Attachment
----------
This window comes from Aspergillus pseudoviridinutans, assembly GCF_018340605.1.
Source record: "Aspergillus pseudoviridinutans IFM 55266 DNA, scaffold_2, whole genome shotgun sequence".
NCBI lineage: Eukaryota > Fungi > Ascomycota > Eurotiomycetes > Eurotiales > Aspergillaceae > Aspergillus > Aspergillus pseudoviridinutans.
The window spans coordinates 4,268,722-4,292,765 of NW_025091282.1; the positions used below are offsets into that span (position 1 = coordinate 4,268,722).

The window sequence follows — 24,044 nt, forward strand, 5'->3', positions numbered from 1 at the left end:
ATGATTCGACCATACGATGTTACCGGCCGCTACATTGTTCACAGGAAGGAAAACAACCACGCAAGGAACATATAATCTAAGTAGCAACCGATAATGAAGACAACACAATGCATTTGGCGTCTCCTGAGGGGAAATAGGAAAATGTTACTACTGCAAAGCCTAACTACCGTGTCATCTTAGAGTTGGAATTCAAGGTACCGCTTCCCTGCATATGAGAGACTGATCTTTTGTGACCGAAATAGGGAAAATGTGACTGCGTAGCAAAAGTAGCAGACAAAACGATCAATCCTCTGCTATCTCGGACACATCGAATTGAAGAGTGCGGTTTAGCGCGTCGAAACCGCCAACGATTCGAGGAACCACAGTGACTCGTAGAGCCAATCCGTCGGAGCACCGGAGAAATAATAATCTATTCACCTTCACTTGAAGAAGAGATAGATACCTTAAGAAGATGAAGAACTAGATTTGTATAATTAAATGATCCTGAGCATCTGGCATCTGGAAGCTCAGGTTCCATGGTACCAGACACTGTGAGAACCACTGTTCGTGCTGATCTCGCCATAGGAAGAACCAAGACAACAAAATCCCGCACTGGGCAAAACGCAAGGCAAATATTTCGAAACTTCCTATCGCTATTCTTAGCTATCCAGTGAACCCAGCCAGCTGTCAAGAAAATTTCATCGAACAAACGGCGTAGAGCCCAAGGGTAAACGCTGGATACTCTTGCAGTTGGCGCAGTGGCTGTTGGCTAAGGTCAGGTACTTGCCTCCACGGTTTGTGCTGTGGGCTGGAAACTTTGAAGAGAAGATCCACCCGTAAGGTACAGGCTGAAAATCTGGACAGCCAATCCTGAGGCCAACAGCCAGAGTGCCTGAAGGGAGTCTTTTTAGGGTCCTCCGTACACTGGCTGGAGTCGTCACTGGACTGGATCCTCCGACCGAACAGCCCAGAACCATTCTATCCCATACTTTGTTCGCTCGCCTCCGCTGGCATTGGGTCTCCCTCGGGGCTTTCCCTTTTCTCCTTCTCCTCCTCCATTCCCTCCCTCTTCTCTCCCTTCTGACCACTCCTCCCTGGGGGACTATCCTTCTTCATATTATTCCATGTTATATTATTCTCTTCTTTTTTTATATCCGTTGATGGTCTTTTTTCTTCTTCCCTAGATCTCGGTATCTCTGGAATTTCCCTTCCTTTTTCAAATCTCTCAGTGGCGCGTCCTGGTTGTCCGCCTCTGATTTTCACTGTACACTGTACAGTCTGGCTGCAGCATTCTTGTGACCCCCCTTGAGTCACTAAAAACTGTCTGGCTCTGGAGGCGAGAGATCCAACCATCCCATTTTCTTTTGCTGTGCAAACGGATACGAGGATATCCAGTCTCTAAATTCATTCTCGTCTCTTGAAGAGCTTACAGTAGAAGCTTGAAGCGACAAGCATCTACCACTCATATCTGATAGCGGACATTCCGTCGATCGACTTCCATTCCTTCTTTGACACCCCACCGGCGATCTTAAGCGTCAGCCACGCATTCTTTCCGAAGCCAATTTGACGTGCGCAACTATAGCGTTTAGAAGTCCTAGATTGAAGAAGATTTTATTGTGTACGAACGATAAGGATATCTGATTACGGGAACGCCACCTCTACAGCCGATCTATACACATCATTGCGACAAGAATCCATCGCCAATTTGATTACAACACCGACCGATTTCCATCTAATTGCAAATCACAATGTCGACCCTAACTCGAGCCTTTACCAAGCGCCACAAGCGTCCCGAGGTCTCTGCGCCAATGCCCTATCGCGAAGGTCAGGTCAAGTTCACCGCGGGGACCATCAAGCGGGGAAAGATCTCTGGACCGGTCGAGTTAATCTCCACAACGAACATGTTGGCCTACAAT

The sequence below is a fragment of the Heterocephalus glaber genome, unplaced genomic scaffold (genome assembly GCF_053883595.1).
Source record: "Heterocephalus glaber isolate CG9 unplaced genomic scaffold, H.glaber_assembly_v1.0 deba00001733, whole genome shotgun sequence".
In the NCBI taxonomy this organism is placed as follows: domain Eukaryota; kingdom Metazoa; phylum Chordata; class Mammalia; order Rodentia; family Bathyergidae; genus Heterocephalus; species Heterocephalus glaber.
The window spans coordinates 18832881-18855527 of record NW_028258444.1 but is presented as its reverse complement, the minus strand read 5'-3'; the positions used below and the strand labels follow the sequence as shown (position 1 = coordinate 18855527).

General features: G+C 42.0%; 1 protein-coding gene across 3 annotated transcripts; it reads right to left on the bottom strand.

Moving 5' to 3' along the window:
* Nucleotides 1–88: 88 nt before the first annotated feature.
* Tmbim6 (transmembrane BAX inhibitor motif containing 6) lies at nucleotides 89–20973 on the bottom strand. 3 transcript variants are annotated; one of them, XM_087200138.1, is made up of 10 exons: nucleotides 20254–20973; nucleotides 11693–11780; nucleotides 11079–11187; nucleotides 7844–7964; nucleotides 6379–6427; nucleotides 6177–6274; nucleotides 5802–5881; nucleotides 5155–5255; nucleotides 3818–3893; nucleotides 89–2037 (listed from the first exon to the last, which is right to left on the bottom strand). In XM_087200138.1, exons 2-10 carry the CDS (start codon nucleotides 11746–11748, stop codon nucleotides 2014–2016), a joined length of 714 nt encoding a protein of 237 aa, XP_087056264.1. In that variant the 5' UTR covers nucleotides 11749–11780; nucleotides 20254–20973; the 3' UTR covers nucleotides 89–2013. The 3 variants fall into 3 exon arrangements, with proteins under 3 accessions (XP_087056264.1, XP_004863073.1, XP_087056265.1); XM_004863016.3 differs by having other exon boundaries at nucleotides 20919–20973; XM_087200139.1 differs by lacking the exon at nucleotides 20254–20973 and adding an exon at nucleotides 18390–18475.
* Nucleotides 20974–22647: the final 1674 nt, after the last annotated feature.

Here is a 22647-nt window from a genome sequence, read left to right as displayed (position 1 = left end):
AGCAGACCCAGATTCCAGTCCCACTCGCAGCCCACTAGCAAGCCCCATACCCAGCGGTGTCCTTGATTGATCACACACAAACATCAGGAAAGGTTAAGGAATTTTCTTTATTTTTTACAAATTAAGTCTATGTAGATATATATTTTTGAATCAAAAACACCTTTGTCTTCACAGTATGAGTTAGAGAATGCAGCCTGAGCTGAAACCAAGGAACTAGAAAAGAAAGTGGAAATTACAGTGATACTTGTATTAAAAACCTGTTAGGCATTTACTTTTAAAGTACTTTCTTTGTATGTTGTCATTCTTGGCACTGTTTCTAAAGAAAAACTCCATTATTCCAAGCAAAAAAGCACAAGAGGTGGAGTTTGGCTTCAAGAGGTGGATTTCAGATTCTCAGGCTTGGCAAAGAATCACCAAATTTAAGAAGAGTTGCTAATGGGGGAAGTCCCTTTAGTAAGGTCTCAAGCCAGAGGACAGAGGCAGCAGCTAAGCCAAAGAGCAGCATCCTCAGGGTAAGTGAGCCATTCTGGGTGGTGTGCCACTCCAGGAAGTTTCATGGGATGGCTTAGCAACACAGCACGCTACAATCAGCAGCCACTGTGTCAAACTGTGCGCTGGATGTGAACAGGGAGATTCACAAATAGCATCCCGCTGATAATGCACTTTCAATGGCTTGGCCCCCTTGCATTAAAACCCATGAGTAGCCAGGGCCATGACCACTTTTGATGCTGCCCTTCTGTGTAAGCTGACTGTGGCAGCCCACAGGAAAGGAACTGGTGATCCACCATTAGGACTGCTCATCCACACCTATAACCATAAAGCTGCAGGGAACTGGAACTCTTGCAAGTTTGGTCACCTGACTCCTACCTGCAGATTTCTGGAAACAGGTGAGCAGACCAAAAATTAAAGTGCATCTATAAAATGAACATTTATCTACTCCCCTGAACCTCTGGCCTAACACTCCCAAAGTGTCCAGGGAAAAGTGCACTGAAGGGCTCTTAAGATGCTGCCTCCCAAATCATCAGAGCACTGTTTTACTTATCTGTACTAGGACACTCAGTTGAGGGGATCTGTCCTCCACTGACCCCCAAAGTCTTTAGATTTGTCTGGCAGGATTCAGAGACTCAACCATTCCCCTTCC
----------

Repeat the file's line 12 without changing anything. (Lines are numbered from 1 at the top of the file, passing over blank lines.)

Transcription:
Moving 5' to 3' along the window: